Tue, 18 Sep 2001

Fire guts 50 houses, hundreds made homeless

JAKARTA (JP): A major fire gutted an entire block of shacks in Kebon Kacang, Central Jakarta, on Monday morning, leaving at least 58 families, mostly poor migrants, homeless.

No fatalities were reported in the fire, which not only gutted 50 mostly-wooden houses, but also caused massive traffic congestion in Central Jakarta during the busy morning rush hour.

Kebon Kacang subdistrict chief Suwardi said the fire broke out at around 7:30 a.m. in one of the houses and within one hour had spread to almost all the other houses in the block, located off Jl. Kebon Kacang Raya.

In all, 306 people lost their homes, he said.

There was very little that the firemen could do because of the difficulty in getting close to the block, which could only be accessed from a small alley.

"The location was difficult to reach," Suwardi said, commenting on the 22 fire trucks that were dispatched to extinguish the blaze.

The cause of the fire was not immediately known although some residents said it came from a house belonging to a woman called Enyot.

The 500-square-meter block is owned by a businessman known to the residents as Junaidi, who comes and collects the rent every month.

The displaced families were sheltered in the auditorium of Tanah Abang Apartments, located just opposite the block, on Monday.

"Until the city administration comes up with plans for them, we will put them up here," Suwardi said.

Suwito, a local community chief, said most victims were poor migrants, working as food vendors, becak (pedicab) or bajaj (three-wheeled motorized vehicle) drivers.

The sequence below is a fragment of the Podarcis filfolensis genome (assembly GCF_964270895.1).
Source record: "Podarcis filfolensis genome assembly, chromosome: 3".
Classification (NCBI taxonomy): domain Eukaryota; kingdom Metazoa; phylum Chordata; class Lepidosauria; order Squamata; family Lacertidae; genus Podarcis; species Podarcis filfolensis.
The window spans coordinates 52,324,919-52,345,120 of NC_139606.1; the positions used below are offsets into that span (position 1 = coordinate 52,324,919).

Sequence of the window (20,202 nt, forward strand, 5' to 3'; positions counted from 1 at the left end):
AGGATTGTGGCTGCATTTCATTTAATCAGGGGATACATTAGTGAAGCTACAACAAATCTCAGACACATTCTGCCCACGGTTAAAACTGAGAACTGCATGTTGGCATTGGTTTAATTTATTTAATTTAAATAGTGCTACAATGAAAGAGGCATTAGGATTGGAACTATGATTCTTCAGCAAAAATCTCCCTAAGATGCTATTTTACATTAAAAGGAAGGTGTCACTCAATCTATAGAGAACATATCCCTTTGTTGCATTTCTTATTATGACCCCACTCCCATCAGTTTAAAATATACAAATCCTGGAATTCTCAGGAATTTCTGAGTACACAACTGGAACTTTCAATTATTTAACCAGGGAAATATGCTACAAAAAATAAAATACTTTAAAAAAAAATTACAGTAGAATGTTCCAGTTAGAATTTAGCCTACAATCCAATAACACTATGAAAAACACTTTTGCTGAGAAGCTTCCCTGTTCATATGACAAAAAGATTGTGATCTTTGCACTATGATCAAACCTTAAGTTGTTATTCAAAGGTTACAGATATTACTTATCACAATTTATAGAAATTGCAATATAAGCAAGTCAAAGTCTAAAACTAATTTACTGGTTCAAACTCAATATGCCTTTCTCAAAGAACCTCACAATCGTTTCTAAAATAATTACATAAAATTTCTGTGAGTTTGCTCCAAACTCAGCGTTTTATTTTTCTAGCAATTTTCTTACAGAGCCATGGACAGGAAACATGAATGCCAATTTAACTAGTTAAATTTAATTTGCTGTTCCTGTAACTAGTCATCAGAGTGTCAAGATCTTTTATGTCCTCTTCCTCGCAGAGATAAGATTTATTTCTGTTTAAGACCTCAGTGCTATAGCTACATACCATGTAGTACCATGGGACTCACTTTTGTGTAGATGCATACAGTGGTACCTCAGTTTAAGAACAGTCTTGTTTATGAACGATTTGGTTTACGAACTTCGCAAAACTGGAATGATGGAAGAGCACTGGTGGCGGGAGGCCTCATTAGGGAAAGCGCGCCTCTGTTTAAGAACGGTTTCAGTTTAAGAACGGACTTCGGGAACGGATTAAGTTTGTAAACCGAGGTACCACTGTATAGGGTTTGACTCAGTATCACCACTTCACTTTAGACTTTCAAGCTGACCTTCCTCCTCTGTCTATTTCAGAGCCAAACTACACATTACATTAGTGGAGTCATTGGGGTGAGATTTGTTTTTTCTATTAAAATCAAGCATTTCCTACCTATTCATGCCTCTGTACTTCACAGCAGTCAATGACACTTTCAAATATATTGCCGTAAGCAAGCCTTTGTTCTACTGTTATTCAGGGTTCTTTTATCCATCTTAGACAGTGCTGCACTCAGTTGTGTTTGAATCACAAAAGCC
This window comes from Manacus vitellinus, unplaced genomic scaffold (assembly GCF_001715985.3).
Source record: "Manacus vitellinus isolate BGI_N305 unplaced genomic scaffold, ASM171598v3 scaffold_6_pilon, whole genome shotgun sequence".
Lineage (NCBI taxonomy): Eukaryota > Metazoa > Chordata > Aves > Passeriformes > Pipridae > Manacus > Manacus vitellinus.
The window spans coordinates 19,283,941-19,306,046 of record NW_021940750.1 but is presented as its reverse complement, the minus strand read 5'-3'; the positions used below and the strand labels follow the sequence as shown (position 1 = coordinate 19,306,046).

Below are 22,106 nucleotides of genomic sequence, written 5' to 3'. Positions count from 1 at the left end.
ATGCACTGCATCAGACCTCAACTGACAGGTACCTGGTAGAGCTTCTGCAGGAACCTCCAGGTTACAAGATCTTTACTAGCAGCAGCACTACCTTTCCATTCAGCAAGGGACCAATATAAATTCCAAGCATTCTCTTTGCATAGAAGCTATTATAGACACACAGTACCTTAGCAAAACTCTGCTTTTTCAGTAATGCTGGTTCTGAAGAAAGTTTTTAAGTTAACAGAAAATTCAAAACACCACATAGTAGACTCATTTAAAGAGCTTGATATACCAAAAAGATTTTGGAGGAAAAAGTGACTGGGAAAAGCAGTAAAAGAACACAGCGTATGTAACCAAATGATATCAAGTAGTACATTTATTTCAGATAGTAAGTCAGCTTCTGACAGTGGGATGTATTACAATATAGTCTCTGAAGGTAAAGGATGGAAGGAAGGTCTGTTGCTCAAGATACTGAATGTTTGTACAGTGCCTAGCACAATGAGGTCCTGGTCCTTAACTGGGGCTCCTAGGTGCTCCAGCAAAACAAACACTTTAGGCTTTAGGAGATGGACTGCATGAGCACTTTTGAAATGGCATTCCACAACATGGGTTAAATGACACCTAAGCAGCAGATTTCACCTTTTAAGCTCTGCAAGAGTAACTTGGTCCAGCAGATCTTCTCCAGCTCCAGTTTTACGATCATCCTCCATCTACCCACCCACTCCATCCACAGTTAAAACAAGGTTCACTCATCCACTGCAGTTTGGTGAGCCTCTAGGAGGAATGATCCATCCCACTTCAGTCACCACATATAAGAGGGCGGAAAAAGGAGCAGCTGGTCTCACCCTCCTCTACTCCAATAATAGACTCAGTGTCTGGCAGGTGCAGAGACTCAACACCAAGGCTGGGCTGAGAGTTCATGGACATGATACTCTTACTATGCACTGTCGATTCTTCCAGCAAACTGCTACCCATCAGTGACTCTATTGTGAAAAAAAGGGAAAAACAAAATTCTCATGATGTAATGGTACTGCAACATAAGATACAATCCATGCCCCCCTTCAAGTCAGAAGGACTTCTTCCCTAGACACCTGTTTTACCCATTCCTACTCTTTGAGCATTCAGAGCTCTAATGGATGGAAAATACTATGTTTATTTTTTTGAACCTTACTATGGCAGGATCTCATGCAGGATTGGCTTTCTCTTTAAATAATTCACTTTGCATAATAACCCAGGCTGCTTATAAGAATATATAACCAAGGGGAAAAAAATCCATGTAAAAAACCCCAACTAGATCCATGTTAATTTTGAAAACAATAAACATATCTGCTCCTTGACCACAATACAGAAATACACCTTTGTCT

Suwito, who also lost his home, voiced concern that the victims were not likely to receive any compensation because they did not own their houses.

The future looks bleak, particularly for long-time tenants who had been paying rent as low as Rp 60,000 a year.

"I had been renting the house all my life. It was my only choice. Where do I go now? I can't live on the streets," 40-year old Enah said as she held tightly to her seven-year-old son.

"I was just walking my son to school when a neighbor came and told me that my house was on fire. I ran as quickly as I could but when I arrived it had already burned to the ground," she said.

Enah, who works as a domestic helper in one of the nearby apartments, earns Rp 100,000 a month, said she might even be forced to pull her son out of school while she and her family looked for a new place to live.

Her husband is a construction worker who often comes home empty handed, she added.

For 30-year-old Nuryanto, who had lived in the area all his life, the fire could mean temporary separation from his wife and three children.

Nuryanto, who works as a technician at a printing company, said he might send them to live with his parents in Indramayu, West Java, if the landlord decided not to rebuild the residential block.

He said his family, his sister's family and two brothers together paid Rp 60,000 a year for their six-room house.

"Now that it's gone, I don't know where else to go," Nuryanto said.

In comparison, life would probably be a little easier for 24- year-old Didin, who works as a security guard at a luxury apartment and had paid Rp 150,000 a month in rent for his room, which he shared with his father.

"Luckily, I don't have kids yet and my wife lives in Indramayu with her parents. I guess I will have to find another place," Didin said.(07)